“I am very much into health and nutrition so I go to the gym daily and have been doing so for almost 10 years,” he said. “I truly believe in “you are what you eat”, therefore I strive to keep a healthy body to serve as a role model to my patients.” After a long day, he goes to the gym to do weight training and/or cardio. “Its mind over matter, I can do it!” he said.
Another of the hobbies he enjoys is reading science fiction and fantasy novels and he loves music and dancing. In fact, he could have easily become a D.J. Recently he served as a DJ at his sister’s wedding.
“I was also a Latin dance instructor in Salsa and Merengue for many years. I love to dance and I immensely enjoyed making everyone dance,” Dr. Diaz-Rohena said.
His peers consider Dr. Diaz-Rohena a nerd, as he likes to study and read about medicine every night. First and foremost, he loves spending time with his family and pets; he has a couple of English Bulldogs: Maya and Mask, two Japanese Shiba Inus dogs: Sasa and Bruni, and a Pekinese mix: Leo. He also has a talking parrot named Vespa that says “Hola”, “Que Rico”, “Nena”, and her name over and over. He enjoys traveling and of course dancing. “It is very important to fill the needs of both my personal and professional life in order to become a complete and satisfied person. I am a happy and truly blessed man and physician.”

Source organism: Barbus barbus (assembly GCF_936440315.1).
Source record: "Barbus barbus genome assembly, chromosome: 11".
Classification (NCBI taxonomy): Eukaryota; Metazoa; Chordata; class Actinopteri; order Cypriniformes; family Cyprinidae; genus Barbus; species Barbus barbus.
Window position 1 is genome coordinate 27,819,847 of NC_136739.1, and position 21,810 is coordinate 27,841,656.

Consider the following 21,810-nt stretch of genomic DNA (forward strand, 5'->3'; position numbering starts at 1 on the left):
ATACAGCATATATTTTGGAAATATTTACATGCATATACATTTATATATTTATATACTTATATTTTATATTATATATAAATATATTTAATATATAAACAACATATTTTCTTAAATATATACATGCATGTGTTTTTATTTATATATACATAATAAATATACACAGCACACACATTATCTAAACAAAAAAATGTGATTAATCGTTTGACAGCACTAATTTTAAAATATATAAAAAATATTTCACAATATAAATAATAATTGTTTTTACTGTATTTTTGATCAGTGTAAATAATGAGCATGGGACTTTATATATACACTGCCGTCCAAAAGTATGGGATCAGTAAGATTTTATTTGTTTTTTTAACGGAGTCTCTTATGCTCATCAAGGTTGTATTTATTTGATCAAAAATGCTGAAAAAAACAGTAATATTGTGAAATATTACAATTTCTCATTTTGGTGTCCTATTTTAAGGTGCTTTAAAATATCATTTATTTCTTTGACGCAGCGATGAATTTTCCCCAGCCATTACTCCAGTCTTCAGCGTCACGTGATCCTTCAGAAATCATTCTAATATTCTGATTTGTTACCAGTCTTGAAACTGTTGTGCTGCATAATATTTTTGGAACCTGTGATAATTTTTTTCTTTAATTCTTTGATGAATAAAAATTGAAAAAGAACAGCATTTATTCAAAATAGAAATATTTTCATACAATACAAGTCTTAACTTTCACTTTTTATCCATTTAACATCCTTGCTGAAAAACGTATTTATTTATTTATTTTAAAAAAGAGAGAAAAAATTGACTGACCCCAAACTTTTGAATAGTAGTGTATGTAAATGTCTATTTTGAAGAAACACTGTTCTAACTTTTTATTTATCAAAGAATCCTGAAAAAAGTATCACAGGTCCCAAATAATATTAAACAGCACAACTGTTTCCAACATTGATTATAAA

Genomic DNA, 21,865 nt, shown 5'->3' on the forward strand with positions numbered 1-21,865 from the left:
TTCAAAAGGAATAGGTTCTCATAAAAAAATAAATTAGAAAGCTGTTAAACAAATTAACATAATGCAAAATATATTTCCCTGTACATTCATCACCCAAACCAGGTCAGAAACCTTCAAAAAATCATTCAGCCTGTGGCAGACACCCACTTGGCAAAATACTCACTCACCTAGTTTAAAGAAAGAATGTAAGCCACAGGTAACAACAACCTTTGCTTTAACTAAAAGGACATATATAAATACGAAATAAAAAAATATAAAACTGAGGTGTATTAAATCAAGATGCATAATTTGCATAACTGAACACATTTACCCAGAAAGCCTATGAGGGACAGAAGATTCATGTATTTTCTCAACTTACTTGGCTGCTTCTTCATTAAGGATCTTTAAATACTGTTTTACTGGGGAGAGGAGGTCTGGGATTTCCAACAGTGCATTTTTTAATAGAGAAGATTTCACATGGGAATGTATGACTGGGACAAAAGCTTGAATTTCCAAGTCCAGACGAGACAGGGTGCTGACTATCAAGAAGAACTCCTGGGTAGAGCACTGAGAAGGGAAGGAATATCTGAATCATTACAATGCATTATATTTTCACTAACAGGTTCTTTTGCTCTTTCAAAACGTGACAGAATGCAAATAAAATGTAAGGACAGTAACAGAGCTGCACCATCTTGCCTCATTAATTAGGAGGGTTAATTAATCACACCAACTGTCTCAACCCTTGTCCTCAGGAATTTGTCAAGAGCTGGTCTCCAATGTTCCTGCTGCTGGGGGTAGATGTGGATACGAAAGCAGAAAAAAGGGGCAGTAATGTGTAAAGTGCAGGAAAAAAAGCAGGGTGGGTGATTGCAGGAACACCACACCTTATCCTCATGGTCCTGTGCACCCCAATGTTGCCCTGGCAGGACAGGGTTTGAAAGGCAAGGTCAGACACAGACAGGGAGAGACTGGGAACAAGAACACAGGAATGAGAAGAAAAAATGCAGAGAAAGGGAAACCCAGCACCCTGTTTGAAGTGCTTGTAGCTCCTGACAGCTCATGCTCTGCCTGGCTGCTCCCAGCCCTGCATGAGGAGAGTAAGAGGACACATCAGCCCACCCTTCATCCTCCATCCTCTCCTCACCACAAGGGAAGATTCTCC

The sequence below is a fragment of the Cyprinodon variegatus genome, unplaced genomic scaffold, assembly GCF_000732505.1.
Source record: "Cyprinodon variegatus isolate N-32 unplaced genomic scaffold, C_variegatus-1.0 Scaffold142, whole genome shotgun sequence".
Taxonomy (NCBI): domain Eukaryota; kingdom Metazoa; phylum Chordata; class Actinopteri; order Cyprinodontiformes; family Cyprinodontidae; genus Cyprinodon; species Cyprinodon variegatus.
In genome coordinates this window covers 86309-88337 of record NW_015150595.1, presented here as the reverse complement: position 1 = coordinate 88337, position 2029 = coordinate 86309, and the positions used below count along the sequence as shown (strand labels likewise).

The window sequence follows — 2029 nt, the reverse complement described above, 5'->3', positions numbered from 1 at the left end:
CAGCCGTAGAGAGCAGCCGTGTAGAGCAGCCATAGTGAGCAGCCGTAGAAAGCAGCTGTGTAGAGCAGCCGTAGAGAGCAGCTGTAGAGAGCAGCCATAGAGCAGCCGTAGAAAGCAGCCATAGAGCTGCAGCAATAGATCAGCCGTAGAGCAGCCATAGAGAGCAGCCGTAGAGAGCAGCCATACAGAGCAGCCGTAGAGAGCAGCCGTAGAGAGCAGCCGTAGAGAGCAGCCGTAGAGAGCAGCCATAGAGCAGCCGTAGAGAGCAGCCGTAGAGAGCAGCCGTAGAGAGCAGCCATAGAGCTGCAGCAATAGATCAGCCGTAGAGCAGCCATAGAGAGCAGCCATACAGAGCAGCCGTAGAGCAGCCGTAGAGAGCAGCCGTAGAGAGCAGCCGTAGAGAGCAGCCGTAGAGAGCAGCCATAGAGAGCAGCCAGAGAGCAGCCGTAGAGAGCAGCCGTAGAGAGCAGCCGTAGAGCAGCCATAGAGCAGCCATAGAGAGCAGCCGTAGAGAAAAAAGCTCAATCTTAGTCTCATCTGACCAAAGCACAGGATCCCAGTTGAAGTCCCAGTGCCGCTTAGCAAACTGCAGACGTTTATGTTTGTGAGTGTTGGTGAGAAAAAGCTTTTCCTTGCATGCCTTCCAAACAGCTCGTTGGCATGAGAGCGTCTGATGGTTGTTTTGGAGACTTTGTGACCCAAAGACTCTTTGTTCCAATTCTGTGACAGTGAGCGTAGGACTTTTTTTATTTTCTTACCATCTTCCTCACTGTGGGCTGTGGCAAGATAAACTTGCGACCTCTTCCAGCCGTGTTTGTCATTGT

His immediate plans are to stay in McAllen and someday retire in this city but at the moment as he says there is a lot to be done with teaching doctors-in-training in the Rio Grande Valley. “In fact, teaching has always been my most important role in medicine. It is a major responsibility to be part of peoples’ lives, to fight and advocate for them,” he concluded.
Dr. Roberto Diaz-Rohena has been selected as the Mega Doctor for the April issue of Mega Doctor News for his commitment to training future doctors and for his compassion and dedication to providing his patients with the best health care.
Dr. Roberto Diaz-Rohena practices at Valley Retina Institute located in McAllen, Harlingen, and Brownsville. They are located at 1309 E. Ridge Road, McAllen, TX, (956) 631-8875. You may also reach him at: firstname.lastname@example.org or his blog site robertodiazmd.com. MDN
Written by Roberto Hugo Gonzalez the 2009 SBA Journalist of the Year Award Winner & The 2009 and 2012 Paul Harris Award recipient.